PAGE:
General Electric's (NYSE: GE) disappointing revenue miss in Q4 pushed the stock down more than 2 percent to a fresh 2-month low of $30.30. With this, the stock is roughly 6 percent off from its recent peak of $32.38. Is the dip enough to induce fresh buying interest in the stock or should investors wait for cheaper levels? There is no straight answer to this question but I hope readers will be able to make a better investing decision after reading this article.
Many investors are probably waiting for sub-$30 levels which are perfectly okay from technical and fundamental perspectives.
A glance at the multi-year monthly GE price chart below shows that whenever the stock has come closer to the upward sloping support trendline, it has generated good returns for the investors. This support is currently close to $28.
From the last closing price of $30.53, the support is distant by 8.3 percent. Now, many investors may not want to believe that the stock can test this support zone, but an important technical indicator, Money Flow Index, is showing strong divergence from the stock price action which has been sideways for the last one year. The MFI, after having sustained above 60 during the entire year-long consolidation phase, has plummeted below the 50-mark this month. This divergence should not be taken lightly as it means that there is a possibility that the stock price may extend the decline in the coming sessions.
Note - This is intended to provide a cautious approach rather than a bearish one. The long-term uptrend is still intact.
I advise waiting for slightly lower levels also because the stock's current valuations are slightly stretched. An important fundamental metric price-to-book value is rapidly inching closer to pre-recession highs as the book value continues to decline.
Although the YCharts data is not updated to reflect the latest earnings report, but it clearly reveals that GE's book value has been declining since late-2014. From the Q4, 2016 earnings release, the book value at the end of December 2016 has been found to be $75.8 billion - a new decade low. The sharp decline in the company's book value while the price has remained sideways has pushed the PB ratio to a multi-year high.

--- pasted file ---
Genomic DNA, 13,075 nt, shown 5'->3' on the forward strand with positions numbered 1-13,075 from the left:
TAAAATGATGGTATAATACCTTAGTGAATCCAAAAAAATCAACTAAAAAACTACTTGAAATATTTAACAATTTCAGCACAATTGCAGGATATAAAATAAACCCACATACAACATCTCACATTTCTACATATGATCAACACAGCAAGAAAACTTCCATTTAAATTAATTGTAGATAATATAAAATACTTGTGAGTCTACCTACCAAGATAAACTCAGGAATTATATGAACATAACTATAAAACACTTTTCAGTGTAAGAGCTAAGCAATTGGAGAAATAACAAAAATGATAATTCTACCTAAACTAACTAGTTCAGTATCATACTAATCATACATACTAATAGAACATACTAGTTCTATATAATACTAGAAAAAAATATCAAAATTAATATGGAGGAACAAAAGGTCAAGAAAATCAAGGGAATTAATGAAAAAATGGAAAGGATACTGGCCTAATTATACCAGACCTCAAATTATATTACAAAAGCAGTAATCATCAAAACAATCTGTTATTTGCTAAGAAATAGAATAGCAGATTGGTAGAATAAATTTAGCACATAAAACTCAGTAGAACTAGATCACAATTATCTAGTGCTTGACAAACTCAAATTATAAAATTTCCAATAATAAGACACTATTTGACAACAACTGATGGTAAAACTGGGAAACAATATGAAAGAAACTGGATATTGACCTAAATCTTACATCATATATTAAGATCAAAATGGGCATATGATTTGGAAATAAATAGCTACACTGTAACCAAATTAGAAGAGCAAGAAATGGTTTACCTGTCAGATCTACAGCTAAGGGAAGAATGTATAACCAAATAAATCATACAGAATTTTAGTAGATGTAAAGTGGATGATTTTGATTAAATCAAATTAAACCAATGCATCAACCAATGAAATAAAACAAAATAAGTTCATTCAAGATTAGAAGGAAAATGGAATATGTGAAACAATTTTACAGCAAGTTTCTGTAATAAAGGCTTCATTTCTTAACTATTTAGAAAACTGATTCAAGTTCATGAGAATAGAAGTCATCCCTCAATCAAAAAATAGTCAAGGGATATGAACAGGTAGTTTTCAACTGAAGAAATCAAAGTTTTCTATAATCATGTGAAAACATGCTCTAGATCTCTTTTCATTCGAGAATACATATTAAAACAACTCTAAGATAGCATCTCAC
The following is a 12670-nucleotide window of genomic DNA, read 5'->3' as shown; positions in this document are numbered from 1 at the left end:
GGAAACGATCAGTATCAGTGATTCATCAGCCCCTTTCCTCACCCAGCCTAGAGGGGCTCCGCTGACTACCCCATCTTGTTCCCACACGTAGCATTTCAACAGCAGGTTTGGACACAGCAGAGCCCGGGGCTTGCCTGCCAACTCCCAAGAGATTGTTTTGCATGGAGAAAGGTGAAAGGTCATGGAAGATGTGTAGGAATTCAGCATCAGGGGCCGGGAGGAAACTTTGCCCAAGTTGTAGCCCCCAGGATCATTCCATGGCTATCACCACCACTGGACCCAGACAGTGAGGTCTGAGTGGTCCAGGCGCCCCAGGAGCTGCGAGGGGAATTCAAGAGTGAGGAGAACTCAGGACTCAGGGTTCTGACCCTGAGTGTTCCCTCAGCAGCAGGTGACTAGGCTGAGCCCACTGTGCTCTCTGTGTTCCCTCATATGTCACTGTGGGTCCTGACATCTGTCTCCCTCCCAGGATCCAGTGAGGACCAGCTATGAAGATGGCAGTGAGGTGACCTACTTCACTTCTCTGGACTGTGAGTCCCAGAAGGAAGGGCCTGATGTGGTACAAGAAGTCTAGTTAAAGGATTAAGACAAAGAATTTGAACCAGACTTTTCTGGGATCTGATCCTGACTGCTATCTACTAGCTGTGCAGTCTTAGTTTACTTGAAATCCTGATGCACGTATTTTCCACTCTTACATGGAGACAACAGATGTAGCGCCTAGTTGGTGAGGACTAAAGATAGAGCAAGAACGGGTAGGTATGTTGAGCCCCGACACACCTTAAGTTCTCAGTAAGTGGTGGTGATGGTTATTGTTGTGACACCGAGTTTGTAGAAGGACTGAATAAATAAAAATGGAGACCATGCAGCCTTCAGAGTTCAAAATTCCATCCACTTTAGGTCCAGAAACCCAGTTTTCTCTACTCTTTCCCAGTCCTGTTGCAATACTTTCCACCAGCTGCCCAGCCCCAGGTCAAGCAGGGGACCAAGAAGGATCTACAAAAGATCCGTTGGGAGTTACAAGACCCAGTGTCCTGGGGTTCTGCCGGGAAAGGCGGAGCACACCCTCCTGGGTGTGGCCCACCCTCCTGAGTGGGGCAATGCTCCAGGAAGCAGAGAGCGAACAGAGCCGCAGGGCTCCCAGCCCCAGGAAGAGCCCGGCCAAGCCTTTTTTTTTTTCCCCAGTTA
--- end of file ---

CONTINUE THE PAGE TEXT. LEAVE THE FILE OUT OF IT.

The YCharts data also tells us that the stock's price had closely tracked the book value for several years until it diverged in early 2015. For the last couple of years, the price has not fallen in tandem with the declining book value.
My insistence on choosing lower entry levels in GE is to account for such risks.
GE's current dividend yield of 3.05 percent is still near the lower end. History has shown that investors can easily lock in a dividend yield of 3.30 percent, which is possible if the stock were to get closer to $28.
Having established that GE would be a better investment post an additional correction of 6-8 percent, it must have confused (or even angered) some investors who bought in near the golden cross in early January when the stock was trading near $31.80. The golden cross is the event when the stock's (or any other security's) 50-day SMA crosses the 200-day SMA on the upside. GE's track record of returns when investing in golden crosses is dismal at best.
Has GE Become Oversold?
Well, the consistent selling pressure in GE has pushed it to the brink of getting oversold. The 14-day RSI and the 14-day MFI readings are 30.3986 and 23.3465 respectively.
From a historical perspective, whenever GE has entered the oversold territory, its stay has been brief, to say the least. Either the stock has risen following the event or has entered into a consolidation phase, both of which greatly diminish the probability of further declines.
Having understood the above points, it is now up to the investor to decide which investing decision to choose: Should he wait for more cuts in the stock price before increasing his exposure, or should he create a small position now as the stock has neared the oversold region? Although the answer to the above question is entirely dependent on an investor's risk appetite and his willingness and ability to dedicate funds and time, I am the type who does not rush in but waits for a better entry level, always. I recommend the same to my readers as well.
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Disclosure: I/we have no positions in any stocks mentioned, and no plans to initiate any positions within the next 72 hours.
I wrote this article myself, and it expresses my own opinions. I am not receiving compensation for it (other than from Seeking Alpha). I have no business relationship with any company whose stock is mentioned in this article.